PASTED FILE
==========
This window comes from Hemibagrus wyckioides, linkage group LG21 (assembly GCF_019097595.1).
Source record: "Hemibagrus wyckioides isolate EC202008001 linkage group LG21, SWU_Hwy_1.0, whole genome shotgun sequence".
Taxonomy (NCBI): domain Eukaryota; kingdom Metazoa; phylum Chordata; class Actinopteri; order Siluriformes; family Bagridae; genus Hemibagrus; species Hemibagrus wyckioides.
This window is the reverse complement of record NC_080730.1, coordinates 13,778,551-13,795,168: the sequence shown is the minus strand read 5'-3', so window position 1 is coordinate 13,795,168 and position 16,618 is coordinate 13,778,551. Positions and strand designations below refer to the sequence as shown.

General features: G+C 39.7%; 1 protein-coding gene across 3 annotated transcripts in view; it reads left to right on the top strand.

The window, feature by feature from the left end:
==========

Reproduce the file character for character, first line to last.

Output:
This window comes from Hemibagrus wyckioides, linkage group LG21 (assembly GCF_019097595.1).
Source record: "Hemibagrus wyckioides isolate EC202008001 linkage group LG21, SWU_Hwy_1.0, whole genome shotgun sequence".
Taxonomy (NCBI): domain Eukaryota; kingdom Metazoa; phylum Chordata; class Actinopteri; order Siluriformes; family Bagridae; genus Hemibagrus; species Hemibagrus wyckioides.
This window is the reverse complement of record NC_080730.1, coordinates 13,778,551-13,795,168: the sequence shown is the minus strand read 5'-3', so window position 1 is coordinate 13,795,168 and position 16,618 is coordinate 13,778,551. Positions and strand designations below refer to the sequence as shown.

General features: G+C 39.7%; 1 protein-coding gene across 3 annotated transcripts in view; it reads left to right on the top strand.

The window, feature by feature from the left end: